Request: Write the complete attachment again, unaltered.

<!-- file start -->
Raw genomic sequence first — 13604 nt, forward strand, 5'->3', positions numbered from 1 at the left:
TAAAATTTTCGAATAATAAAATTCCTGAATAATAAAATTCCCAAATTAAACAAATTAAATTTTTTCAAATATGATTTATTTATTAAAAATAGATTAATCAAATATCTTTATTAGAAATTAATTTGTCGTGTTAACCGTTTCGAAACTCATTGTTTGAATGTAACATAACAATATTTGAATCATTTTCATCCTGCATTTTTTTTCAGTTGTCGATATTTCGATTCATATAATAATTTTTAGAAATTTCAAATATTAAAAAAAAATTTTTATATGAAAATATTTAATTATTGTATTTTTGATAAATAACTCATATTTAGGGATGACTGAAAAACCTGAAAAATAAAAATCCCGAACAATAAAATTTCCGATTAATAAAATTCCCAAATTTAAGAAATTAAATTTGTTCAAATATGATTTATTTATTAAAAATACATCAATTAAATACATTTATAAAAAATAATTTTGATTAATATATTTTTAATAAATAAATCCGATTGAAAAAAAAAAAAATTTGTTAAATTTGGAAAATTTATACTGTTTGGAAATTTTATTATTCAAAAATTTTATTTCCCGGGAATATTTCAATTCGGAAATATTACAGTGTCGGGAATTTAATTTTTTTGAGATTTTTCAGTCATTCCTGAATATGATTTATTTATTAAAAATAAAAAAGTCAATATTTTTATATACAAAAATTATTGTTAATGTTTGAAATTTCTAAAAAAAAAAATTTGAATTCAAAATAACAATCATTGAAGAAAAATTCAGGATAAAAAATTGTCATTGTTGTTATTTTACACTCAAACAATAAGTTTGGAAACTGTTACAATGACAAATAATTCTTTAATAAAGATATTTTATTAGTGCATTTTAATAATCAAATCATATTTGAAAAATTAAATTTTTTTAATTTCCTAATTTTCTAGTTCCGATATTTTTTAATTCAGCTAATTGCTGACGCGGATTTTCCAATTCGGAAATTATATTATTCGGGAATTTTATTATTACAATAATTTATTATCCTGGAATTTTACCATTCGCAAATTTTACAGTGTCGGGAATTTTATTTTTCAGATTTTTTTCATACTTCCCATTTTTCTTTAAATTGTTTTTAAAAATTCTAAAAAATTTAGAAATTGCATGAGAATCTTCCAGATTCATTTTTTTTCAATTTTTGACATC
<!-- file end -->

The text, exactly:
Raw genomic sequence first — 13604 nt, forward strand, 5'->3', positions numbered from 1 at the left:
TAAAATTTTCGAATAATAAAATTCCTGAATAATAAAATTCCCAAATTAAACAAATTAAATTTTTTCAAATATGATTTATTTATTAAAAATAGATTAATCAAATATCTTTATTAGAAATTAATTTGTCGTGTTAACCGTTTCGAAACTCATTGTTTGAATGTAACATAACAATATTTGAATCATTTTCATCCTGCATTTTTTTTCAGTTGTCGATATTTCGATTCATATAATAATTTTTAGAAATTTCAAATATTAAAAAAAAATTTTTATATGAAAATATTTAATTATTGTATTTTTGATAAATAACTCATATTTAGGGATGACTGAAAAACCTGAAAAATAAAAATCCCGAACAATAAAATTTCCGATTAATAAAATTCCCAAATTTAAGAAATTAAATTTGTTCAAATATGATTTATTTATTAAAAATACATCAATTAAATACATTTATAAAAAATAATTTTGATTAATATATTTTTAATAAATAAATCCGATTGAAAAAAAAAAAAATTTGTTAAATTTGGAAAATTTATACTGTTTGGAAATTTTATTATTCAAAAATTTTATTTCCCGGGAATATTTCAATTCGGAAATATTACAGTGTCGGGAATTTAATTTTTTTGAGATTTTTCAGTCATTCCTGAATATGATTTATTTATTAAAAATAAAAAAGTCAATATTTTTATATACAAAAATTATTGTTAATGTTTGAAATTTCTAAAAAAAAAAATTTGAATTCAAAATAACAATCATTGAAGAAAAATTCAGGATAAAAAATTGTCATTGTTGTTATTTTACACTCAAACAATAAGTTTGGAAACTGTTACAATGACAAATAATTCTTTAATAAAGATATTTTATTAGTGCATTTTAATAATCAAATCATATTTGAAAAATTAAATTTTTTTAATTTCCTAATTTTCTAGTTCCGATATTTTTTAATTCAGCTAATTGCTGACGCGGATTTTCCAATTCGGAAATTATATTATTCGGGAATTTTATTATTACAATAATTTATTATCCTGGAATTTTACCATTCGCAAATTTTACAGTGTCGGGAATTTTATTTTTCAGATTTTTTTCATACTTCCCATTTTTCTTTAAATTGTTTTTAAAAATTCTAAAAAATTTAGAAATTGCATGAGAATCTTCCAGATTCATTTTTTTTCAATTTTTGACATC